The speedy spread of the global outbreak of COVID-19 called for rapid deployment of tools to monitor its trends. In January 2020, the International Academies of Emergency Dispatch® (IAED) released an official statement about the novel coronavirus with specific guidelines for our Medical Priority Dispatch System (MPDS)-user agencies to use the Emerging Infectious Disease Surveillance (EIDS) Tool for Sick Person (Protocol 26), Breathing Problems (Protocol 6), and other Chief Complaints where the caller offers information leading the emergency medical dispatcher (EMD) to suspect a respiratory-type illness.
Research has showed that heart attacks present clinically with varying symptoms; and those symptoms are not always described by patients as chest pain or chest discomfort. Emergency Medical Dispatchers (EMDs) using the Medical Priority Dispatch System (MPDS™) are trained to select the Chest Pain/Chest Discomfort Protocol for non-chest pain heart attack symptoms or classic heart attack complaint of chest pain/chest discomfort. Nevertheless, it is still unknown how often callers report heart attack symptoms other than chest pain/chest discomfort, including what specific words/phrases they use to describe
The difficulty of evaluating the mental status, particularly alertness, is more pronounced in the medical dispatch context, where the Emergency Medical Dispatcher (EMD) must work through the eyes and ears of the caller, who is most likely a layperson. Determining true non-alertness and the level of its effects on outcome needs to be solved to perfect the interrogation and response-coding processes at dispatch.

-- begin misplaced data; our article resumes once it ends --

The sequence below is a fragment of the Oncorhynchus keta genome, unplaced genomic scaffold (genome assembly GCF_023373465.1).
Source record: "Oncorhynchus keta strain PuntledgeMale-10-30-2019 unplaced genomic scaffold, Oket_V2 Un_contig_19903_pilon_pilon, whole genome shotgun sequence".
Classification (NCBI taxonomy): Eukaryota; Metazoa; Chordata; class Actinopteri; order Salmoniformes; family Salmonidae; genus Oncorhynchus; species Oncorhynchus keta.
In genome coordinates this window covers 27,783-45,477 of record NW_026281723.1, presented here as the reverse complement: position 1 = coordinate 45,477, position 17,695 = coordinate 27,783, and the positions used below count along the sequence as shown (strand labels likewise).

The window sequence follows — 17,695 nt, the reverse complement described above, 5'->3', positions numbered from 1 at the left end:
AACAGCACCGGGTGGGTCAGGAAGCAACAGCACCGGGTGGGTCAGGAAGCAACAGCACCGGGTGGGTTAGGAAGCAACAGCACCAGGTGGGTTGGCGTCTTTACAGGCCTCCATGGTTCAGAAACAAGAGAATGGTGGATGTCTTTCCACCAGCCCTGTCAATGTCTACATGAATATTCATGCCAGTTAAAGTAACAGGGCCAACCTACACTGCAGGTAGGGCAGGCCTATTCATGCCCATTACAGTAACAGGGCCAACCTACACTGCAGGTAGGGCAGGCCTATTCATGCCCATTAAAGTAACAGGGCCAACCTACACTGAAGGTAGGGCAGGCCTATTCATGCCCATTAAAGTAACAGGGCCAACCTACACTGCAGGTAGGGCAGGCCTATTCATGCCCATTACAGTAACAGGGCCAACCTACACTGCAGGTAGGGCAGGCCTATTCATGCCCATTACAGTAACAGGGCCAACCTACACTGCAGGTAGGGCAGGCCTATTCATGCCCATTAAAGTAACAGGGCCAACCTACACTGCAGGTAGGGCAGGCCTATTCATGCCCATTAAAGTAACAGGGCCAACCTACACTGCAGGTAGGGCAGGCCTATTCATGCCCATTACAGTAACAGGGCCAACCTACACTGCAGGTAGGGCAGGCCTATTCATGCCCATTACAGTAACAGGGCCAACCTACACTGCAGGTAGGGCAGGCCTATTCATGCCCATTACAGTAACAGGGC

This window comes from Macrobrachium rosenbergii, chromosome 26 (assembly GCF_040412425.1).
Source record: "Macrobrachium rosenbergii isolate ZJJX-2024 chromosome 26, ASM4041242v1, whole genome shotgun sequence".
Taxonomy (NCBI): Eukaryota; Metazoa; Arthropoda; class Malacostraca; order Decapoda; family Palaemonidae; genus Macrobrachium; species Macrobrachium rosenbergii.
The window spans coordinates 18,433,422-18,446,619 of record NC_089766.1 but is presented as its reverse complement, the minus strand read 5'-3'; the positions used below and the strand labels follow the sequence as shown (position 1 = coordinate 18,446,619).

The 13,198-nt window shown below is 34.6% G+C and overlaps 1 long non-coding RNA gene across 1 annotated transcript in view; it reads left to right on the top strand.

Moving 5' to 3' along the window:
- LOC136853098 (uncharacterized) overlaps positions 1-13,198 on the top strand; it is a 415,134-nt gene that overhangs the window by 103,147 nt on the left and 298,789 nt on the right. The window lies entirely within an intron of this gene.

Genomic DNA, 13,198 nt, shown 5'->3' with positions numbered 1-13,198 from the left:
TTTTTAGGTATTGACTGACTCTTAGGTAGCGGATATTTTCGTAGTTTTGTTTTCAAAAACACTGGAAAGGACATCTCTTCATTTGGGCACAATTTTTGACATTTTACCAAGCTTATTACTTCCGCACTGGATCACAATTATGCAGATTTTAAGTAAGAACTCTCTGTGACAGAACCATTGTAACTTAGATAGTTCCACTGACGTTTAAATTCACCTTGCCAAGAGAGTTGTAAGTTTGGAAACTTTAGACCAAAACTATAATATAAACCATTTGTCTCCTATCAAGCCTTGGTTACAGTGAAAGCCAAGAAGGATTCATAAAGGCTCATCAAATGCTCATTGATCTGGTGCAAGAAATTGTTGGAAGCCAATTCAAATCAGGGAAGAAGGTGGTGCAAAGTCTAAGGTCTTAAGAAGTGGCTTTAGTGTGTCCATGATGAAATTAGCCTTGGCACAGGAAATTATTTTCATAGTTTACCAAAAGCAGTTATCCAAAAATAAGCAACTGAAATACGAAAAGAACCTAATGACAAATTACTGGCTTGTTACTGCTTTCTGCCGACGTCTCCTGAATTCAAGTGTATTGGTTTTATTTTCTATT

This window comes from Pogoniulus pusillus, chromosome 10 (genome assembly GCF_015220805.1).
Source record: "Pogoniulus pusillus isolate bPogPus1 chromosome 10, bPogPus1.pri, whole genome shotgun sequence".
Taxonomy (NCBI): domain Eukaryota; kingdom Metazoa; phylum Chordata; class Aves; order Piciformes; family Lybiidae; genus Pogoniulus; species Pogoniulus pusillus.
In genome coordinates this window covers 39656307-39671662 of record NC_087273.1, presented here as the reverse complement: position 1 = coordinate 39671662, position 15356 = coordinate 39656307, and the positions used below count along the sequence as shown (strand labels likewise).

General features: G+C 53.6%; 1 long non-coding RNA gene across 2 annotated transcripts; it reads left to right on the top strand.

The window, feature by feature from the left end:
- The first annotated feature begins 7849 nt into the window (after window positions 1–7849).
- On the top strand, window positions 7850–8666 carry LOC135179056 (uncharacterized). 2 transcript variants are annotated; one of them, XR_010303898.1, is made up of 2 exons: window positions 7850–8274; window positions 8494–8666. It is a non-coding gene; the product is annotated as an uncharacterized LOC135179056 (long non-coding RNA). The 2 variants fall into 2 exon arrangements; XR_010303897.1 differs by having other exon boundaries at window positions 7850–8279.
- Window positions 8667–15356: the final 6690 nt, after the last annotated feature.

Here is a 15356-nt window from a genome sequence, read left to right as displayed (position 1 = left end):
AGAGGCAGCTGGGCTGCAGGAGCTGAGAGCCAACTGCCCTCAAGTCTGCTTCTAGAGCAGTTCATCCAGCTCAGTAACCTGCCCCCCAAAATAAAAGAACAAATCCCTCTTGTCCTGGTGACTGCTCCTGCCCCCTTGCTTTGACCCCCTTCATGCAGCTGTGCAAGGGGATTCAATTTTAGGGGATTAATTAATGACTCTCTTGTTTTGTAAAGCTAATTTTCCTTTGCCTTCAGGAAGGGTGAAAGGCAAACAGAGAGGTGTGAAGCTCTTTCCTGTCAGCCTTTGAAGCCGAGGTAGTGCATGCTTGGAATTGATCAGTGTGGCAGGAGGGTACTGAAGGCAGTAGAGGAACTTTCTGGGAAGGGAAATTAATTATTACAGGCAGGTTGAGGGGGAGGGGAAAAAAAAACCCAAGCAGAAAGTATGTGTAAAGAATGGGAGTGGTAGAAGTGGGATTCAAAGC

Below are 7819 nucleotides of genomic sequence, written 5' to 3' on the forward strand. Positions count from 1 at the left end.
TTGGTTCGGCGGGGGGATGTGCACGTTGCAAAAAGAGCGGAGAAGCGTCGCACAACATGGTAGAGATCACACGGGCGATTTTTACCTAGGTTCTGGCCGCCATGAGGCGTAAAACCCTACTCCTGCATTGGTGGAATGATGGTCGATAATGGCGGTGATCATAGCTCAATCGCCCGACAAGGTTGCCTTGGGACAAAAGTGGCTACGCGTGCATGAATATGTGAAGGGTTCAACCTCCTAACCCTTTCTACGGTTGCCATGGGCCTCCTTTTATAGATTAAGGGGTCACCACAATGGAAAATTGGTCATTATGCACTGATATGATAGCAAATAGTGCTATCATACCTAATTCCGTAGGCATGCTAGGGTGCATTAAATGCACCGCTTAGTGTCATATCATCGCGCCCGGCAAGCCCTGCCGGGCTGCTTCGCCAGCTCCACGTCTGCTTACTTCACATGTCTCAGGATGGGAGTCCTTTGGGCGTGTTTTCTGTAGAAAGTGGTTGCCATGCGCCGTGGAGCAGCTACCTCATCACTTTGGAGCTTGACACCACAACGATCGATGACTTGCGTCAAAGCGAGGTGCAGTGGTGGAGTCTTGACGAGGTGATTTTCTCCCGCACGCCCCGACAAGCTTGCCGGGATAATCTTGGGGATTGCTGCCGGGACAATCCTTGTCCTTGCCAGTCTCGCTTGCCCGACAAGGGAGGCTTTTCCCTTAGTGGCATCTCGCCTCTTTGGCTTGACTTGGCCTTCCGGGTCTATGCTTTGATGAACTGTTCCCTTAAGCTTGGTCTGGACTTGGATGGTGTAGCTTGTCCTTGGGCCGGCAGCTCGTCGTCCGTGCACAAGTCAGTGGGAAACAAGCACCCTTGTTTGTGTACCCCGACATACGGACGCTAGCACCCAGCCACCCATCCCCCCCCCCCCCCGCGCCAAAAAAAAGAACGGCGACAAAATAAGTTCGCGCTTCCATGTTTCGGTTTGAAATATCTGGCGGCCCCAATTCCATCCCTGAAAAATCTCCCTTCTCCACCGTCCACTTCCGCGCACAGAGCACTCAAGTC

Face, Arm, Speech, Time (FAST) public awareness campaigns improve stroke recognition in the general population. Whether this translates into improved emergency medical services (EMS) activation remains unclear. We assessed the effect of five consecutive FAST campaigns on EMS calls for suspected strokes in Quebec, Canada.
Public safety communicators (e.g., 911, police, fire, and ambulance call-takers), like many other public safety personnel (e.g., police, fire) suffer operational stress injuries (OSIs) that are too often hidden, and at rates that are higher than the general population. Unfortunately, there are very little data for OSI rates in Canadian communicators, and no known pan-Canadian studies focusing on organizational culture and its potential influence on OSIs, within the communicator context.
With several agencies represented at the 2021 Communication Center Manager class, there was a common theme of short staffing. While there are several facets to staffing in the Emergency Communications Center (ECC), for this study we chose to focus on finding the best candidate. Our definition of the best candidate is successful in training and stays for at least the duration of their initial certification period, typically two years.
Just like most things that are good for you, there are some drawbacks. Most energy drinks list caffeine and vitamins as their main ingredients. Therefore, they sound healthy but that may not be the case.
Next Generation 9-1-1 (NG9-1-1) is the newest technology allowing the general public to share richer, more detailed data, such as videos, images, and text messages with a 9-1-1 call center. NG9-1-1 enhances the ability of 9-1-1 call centers to better communicate with each other and improves overall system resiliency, however, what are the adverse effects of this technology on our telecommunicators’ mental wellbeing?
Profuse sweating can be an early symptom of an ST-elevated myocardial infarction (STEMI) in patients with acute coronary syndrome (ACS). Early recognition by EMD could reduce time to treatment and improve patient outcomes.
Benchmarking for Public Safety Communication Centers (PSCCs) is relatively new. Recently, professional associations have been working on Key Performance Indicators (KPIs) to identify a number of performance metrics for call taking, dispatching, technology, quality assurance and administration.